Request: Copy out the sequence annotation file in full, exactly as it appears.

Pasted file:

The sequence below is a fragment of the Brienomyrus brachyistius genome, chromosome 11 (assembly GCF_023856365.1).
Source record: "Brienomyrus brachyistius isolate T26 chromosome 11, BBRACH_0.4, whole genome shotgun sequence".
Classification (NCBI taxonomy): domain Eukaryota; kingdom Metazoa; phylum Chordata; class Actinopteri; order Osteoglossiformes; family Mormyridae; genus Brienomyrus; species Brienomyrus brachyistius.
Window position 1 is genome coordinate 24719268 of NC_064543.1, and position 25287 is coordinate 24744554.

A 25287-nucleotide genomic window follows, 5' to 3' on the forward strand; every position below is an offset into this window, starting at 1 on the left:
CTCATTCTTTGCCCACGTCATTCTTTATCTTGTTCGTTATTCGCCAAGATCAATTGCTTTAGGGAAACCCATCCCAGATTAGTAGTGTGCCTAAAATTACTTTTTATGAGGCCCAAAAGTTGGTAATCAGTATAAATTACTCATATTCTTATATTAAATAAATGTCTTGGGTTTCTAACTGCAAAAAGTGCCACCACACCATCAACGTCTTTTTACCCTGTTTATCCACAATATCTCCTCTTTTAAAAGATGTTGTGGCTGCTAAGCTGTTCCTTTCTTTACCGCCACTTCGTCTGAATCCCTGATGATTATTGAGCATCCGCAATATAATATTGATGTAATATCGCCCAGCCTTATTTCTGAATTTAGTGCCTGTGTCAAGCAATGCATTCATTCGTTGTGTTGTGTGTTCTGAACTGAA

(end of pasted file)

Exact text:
The sequence below is a fragment of the Brienomyrus brachyistius genome, chromosome 11 (assembly GCF_023856365.1).
Source record: "Brienomyrus brachyistius isolate T26 chromosome 11, BBRACH_0.4, whole genome shotgun sequence".
Classification (NCBI taxonomy): domain Eukaryota; kingdom Metazoa; phylum Chordata; class Actinopteri; order Osteoglossiformes; family Mormyridae; genus Brienomyrus; species Brienomyrus brachyistius.
Window position 1 is genome coordinate 24719268 of NC_064543.1, and position 25287 is coordinate 24744554.

A 25287-nucleotide genomic window follows, 5' to 3' on the forward strand; every position below is an offset into this window, starting at 1 on the left:
CTCATTCTTTGCCCACGTCATTCTTTATCTTGTTCGTTATTCGCCAAGATCAATTGCTTTAGGGAAACCCATCCCAGATTAGTAGTGTGCCTAAAATTACTTTTTATGAGGCCCAAAAGTTGGTAATCAGTATAAATTACTCATATTCTTATATTAAATAAATGTCTTGGGTTTCTAACTGCAAAAAGTGCCACCACACCATCAACGTCTTTTTACCCTGTTTATCCACAATATCTCCTCTTTTAAAAGATGTTGTGGCTGCTAAGCTGTTCCTTTCTTTACCGCCACTTCGTCTGAATCCCTGATGATTATTGAGCATCCGCAATATAATATTGATGTAATATCGCCCAGCCTTATTTCTGAATTTAGTGCCTGTGTCAAGCAATGCATTCATTCGTTGTGTTGTGTGTTCTGAACTGAA